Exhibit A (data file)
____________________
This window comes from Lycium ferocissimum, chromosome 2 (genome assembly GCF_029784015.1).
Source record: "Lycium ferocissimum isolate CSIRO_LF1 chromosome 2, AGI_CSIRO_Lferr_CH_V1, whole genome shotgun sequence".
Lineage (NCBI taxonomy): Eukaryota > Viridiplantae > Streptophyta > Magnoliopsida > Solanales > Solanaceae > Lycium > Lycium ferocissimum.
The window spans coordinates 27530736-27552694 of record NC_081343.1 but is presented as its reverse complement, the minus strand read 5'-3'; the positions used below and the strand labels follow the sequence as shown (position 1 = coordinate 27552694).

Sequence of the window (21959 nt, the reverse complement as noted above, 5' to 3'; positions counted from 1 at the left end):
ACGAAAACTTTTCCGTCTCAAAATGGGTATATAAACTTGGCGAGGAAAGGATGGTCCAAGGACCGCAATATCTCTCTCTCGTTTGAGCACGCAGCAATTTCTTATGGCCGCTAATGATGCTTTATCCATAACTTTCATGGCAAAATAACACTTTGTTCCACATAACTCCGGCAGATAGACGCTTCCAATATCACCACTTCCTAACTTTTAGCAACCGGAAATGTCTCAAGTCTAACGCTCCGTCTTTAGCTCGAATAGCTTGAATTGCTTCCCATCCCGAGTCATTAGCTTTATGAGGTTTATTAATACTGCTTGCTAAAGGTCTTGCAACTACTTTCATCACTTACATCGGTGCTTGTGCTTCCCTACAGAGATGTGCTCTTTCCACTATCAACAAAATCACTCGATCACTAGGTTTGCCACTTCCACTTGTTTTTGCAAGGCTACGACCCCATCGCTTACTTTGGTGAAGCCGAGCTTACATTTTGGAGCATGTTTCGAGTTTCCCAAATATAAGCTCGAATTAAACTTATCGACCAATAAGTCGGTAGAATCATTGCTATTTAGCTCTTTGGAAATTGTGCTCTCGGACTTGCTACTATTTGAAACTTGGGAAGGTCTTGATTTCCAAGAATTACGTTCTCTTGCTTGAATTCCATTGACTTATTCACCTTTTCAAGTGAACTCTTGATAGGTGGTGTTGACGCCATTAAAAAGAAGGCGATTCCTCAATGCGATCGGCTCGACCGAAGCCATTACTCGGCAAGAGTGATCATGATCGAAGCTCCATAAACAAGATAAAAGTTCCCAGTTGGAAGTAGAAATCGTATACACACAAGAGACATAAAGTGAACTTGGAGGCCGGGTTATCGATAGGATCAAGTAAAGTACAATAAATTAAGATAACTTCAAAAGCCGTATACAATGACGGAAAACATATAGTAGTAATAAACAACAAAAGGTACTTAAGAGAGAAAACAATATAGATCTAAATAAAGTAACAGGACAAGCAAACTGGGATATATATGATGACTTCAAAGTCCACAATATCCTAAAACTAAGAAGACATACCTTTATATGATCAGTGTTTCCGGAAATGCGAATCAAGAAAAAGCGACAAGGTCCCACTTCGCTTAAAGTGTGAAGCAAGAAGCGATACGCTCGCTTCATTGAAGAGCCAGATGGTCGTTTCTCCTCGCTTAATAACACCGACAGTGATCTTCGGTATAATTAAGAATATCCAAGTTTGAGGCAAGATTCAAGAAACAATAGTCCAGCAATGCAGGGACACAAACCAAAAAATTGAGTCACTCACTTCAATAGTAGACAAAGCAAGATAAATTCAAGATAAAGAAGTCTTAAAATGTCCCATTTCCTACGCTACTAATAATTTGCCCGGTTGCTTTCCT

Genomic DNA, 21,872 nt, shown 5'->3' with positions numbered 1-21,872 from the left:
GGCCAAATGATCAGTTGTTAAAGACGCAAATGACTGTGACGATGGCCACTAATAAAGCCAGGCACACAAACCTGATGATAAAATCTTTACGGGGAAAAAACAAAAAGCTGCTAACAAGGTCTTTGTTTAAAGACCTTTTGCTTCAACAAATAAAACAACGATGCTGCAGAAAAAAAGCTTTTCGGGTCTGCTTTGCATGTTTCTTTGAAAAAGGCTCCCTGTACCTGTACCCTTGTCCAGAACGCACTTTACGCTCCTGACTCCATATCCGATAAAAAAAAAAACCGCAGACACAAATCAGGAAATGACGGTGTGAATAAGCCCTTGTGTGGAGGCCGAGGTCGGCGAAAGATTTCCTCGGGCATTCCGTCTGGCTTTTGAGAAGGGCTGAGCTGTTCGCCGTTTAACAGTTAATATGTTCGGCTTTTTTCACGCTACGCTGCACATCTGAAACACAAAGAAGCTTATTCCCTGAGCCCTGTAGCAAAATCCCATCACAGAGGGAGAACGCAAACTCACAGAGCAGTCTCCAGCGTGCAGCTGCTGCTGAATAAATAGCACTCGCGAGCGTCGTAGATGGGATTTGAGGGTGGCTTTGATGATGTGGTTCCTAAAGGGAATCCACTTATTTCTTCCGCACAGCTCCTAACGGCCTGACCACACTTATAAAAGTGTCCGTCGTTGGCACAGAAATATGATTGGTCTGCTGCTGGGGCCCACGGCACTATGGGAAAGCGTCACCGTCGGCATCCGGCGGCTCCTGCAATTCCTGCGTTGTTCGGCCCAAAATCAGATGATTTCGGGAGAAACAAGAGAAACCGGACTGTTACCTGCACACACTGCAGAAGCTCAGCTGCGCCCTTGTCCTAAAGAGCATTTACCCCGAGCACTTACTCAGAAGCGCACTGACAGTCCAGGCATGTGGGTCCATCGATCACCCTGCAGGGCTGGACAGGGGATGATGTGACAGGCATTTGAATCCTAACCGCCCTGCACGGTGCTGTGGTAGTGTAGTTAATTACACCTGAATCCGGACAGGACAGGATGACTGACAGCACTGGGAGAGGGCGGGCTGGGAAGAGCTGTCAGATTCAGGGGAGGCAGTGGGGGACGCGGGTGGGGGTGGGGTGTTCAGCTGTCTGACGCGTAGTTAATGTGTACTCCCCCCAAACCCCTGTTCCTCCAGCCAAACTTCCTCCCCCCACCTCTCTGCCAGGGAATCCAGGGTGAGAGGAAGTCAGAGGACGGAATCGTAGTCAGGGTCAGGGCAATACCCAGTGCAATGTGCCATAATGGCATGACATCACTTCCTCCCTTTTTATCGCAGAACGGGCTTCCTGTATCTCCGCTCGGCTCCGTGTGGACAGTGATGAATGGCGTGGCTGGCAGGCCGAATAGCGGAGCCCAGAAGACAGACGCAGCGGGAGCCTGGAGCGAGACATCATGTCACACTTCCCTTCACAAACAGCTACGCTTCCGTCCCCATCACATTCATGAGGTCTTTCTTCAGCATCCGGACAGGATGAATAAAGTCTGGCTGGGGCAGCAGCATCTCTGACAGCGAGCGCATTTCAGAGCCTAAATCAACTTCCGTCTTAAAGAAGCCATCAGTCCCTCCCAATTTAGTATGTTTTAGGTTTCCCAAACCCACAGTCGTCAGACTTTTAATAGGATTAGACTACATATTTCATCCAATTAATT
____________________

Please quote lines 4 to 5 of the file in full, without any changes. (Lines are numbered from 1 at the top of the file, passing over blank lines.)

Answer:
The window spans coordinates 27530736-27552694 of record NC_081343.1 but is presented as its reverse complement, the minus strand read 5'-3'; the positions used below and the strand labels follow the sequence as shown (position 1 = coordinate 27552694).

Sequence of the window (21959 nt, the reverse complement as noted above, 5' to 3'; positions counted from 1 at the left end):